There’s a reason why many whistleblowers are ambivalent about alerting the government about fraud and corporate misdeeds committed by their employers. They may be banished to the basement, figuratively and literally.
A 2014 WashingtonPost.com report highlighted the plight of a Veteran’s Affairs (VA) whistleblower whose office was suddenly and inexplicably moved…to the basement, of course. The relocation was made to seem benign on paper; a simple decision to relocate an employee. But the underlying intent was arguably meant to send a message to the employee who spoke out, as well as any other employees who may think about raising concerns.
The primary accusation was that the worker had let her husband (a non-VA employee) work on her computer, which was against agency rules. This is likely pretext given that she had complained to the VA’s upper management about an administrator who allowed budget shortfalls and berated subordinates.
Apparently, taking a stand against poor financial management and people skills is punishable by banishment.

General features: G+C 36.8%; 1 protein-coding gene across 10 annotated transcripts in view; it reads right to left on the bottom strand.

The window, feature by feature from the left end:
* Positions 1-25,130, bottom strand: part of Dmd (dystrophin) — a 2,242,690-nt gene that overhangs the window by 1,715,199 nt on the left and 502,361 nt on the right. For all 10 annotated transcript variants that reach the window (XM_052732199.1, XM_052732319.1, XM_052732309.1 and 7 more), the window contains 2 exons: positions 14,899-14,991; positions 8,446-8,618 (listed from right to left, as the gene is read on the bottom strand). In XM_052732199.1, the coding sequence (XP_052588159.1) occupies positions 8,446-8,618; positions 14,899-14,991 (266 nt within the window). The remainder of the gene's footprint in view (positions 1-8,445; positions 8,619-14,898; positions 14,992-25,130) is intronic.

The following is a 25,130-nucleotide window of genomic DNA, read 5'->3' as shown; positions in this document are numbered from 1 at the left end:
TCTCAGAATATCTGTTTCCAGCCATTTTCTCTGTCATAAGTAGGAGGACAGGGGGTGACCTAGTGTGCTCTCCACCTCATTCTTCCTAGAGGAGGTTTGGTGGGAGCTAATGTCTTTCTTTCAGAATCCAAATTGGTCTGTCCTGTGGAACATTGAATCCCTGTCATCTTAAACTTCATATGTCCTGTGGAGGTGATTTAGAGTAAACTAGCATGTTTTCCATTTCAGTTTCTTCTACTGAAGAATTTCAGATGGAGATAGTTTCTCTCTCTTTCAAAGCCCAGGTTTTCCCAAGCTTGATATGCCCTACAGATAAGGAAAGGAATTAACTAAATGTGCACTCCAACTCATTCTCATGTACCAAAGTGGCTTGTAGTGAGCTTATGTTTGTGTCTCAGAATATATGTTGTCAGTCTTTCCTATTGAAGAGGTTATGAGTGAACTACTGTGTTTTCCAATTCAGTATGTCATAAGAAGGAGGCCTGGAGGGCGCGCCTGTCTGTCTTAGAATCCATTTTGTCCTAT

The preceding is a prime example of why it is important to have strong legal counsel if you are a whistleblower, or know someone who is planning on disclosing government fraud. Retaliatory moves such as, sudden demotions, reassignments of duties and unsettling relocations could be viewed as evidence of guilt and potentially help a whistleblower’s case. Discriminatory actions could also lead to other legal actions outside of a qui-tam case or FCA claim.
In the meantime, there is an unfortunate and long tradition of exiling whistleblowers to the annals of office spaces. We hope to stem this tradition by holding unscrupulous employers accountable.